At the time, I was teaching communications at a typical medium-sized, liberal-arts state university. When classes resumed, I wanted to give students a chance to share their thoughts and express their feelings. I said, “What now?”
Their responses floored me.
“It’s America’s fault!” one shouted. “We brought this on ourselves,” said another. “If we weren’t always meddling in the Middle East, they wouldn’t have felt the need to pay us back,” said still another.
It was Allan Bloom’s thesis writ large. Moral equivalency on a scale of immoral proportions.
The experience was also a painful firsthand reminder of what decades of eroding American-history curricula has done to the American consciousness. It reminded me of the quote from Milan Kundera: “The first step in liquidating a people is to erase its memory. Destroy its books, its culture, its history. Then have somebody write new books, manufacture a new culture, invent a new history. Before long the nation will begin to forget what it is and what it was.” How true — and awful.
— Wynton Hall is a visiting fellow at the Hoover Institution at Stanford University.
VICTOR DAVIS HANSON
My first thought was depression — and horror — after watching those jumping from the Twin Towers, and imagining the horrific choices left to them in their final seconds of life. Then for a second — before the apparent blackout of such gruesome news — there were news clips of cheering crowds on the West Bank. That and other such scenes made the morning sadness turn to anger. Finally, late in the day, I tried to remember when — or if — anything so monstrous had happened on our home soil. Maybe if we went back to something like the War of 1812? But, of course, even the British, who burned the White House, did not kill almost 3,000 Americans in a single moment. All the other close-to-home attacks — Pearl Harbor, the Villa raids, etc. — were different either in nature or in magnitude. So I went to bed that night thinking, “We’ve never seen anything quite like this before, and it is going to have to stop right now, if we are going to continue our civilization as we know it.”
The morning of September 11, I was the COO of a financial-services firm at 50 Broad Street in downtown Manhattan — about two and a half blocks from the World Trade Center. When the second plane hit the towers, our windows rattled, and when the towers collapsed, our 20-story building disappeared under a 30-story-high debris cloud that swept down Broad Street past the New York Stock Exchange and instantly turned the bright morning into total darkness. I spent the day finding, caring for, and organizing our 176 employees into teams for evacuation. It took us three days to track down all our employees, who thankfully were all safe.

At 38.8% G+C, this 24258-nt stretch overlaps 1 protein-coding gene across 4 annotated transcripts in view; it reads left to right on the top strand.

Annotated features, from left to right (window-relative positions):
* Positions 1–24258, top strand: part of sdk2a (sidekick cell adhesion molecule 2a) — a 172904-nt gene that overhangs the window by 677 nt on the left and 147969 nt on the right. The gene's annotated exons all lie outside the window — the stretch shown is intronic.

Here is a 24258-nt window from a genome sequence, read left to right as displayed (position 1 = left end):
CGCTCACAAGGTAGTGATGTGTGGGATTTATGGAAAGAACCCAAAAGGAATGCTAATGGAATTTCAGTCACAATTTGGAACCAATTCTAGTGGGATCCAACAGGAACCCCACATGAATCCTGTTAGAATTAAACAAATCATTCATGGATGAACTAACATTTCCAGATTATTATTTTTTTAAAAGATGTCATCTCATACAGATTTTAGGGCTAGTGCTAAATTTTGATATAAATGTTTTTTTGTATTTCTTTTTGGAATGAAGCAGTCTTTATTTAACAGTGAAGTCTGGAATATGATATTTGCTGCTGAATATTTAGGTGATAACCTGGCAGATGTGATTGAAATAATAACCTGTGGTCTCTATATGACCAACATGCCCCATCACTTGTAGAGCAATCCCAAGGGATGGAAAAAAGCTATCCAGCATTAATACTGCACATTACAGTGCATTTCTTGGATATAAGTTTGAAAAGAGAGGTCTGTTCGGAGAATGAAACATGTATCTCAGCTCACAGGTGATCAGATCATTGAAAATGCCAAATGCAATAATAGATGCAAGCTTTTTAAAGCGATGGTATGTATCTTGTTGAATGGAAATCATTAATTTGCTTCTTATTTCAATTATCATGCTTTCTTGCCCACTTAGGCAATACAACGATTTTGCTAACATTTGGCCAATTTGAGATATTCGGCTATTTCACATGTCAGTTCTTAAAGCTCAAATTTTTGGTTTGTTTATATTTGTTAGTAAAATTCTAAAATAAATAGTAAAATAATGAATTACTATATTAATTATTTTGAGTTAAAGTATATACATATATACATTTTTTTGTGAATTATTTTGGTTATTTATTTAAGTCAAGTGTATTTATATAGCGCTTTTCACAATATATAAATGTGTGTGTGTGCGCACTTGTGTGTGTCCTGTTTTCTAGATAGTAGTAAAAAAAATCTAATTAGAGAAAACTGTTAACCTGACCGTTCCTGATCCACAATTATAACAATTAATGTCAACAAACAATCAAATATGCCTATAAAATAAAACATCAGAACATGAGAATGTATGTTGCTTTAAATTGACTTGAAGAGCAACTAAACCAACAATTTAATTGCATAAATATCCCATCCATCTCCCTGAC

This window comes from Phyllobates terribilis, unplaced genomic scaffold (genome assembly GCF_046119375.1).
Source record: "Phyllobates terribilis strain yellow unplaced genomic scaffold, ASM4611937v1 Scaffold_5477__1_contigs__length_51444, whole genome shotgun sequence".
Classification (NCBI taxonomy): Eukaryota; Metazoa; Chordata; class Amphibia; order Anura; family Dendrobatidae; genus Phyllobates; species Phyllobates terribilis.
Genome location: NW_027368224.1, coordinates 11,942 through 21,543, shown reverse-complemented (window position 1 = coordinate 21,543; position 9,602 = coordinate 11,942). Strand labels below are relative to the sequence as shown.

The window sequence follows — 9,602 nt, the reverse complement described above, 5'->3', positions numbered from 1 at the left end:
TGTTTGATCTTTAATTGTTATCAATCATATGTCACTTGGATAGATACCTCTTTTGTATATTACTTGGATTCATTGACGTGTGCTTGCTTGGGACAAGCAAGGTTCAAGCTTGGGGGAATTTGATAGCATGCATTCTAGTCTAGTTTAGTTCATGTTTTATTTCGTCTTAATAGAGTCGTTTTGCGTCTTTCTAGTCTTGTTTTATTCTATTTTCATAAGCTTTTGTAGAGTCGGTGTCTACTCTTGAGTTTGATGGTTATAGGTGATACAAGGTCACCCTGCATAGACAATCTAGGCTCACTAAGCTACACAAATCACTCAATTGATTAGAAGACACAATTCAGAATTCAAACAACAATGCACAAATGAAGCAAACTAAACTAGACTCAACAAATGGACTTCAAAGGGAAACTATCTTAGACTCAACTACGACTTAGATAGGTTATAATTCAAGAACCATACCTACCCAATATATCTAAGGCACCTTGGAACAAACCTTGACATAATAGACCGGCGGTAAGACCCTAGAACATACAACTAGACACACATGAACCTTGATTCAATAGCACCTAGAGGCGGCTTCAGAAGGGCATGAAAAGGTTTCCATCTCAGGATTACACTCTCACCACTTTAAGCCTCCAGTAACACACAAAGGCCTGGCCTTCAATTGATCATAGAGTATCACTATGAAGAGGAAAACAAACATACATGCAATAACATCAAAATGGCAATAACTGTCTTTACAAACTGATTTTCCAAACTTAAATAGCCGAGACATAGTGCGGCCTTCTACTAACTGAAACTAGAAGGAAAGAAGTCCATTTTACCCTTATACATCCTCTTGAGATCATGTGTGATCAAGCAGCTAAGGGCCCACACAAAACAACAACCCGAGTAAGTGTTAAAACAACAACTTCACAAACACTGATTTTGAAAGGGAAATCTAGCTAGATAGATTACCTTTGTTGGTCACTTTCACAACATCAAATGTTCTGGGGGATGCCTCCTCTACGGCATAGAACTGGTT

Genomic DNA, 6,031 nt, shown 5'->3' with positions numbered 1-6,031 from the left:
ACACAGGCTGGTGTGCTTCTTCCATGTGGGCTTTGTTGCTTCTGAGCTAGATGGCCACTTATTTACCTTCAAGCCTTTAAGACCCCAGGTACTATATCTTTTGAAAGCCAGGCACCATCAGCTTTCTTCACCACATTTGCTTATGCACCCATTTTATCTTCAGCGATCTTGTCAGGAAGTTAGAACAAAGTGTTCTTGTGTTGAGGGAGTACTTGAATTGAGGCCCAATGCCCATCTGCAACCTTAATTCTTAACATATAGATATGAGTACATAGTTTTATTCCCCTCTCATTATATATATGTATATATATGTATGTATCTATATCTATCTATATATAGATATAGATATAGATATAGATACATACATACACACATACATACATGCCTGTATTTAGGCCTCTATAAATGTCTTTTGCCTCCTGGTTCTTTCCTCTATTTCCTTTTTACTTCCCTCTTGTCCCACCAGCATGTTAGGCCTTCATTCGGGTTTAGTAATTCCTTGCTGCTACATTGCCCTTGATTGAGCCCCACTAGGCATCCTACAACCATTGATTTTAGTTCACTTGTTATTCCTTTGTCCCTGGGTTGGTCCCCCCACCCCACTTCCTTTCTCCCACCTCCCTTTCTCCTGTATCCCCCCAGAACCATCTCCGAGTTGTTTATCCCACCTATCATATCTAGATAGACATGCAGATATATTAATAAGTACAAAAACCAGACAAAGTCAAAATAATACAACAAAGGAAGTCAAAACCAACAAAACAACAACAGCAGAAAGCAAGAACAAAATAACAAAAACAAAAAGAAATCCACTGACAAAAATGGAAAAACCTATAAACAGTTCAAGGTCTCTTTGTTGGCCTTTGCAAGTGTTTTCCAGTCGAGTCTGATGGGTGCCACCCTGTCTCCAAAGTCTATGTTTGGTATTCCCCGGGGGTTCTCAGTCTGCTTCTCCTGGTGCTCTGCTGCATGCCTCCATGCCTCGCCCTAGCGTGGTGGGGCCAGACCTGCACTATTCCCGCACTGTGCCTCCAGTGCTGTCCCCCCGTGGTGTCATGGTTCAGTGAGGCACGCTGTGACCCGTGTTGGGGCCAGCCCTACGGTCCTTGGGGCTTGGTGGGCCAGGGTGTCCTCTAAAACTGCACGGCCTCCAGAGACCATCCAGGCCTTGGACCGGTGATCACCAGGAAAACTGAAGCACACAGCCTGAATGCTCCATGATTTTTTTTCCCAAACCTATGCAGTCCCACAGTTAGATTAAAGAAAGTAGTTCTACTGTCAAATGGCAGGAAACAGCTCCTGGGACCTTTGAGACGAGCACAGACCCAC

I was evacuated that evening on a ferry to New Jersey, the smoking ruin of lower Manhattan an extraordinary contrast to a beautiful late-summer evening. As I stood at the rail of the ferry, I thought of the work I had done in the late 1990s on the Hart-Rudman National Security Commission, which warned of the threat of catastrophic terrorism against our homeland. But no one at the time saw it happening in exactly that diabolical fashion. I had even done a PBS Frontline special in 2000 on the future of war and spoke on camera about bin Laden and threat of terrorism. That night, looking at the scene across the Hudson River, I was so saddened not only by the death and destruction I had witnessed that day in downtown New York, but by our failure in the national-security community — myself included — to out-imagine the enemy.
In 2002, I moved the family back to Washington and rededicated my career to national security.
The full story and my thoughts on the conflict are captured in a recent speech I gave.
— John Hillen is president and CEO of Sotera Defense Solutions, Inc. and a former assistant secretary of state for political-military affairs. He serves on National Review’s board.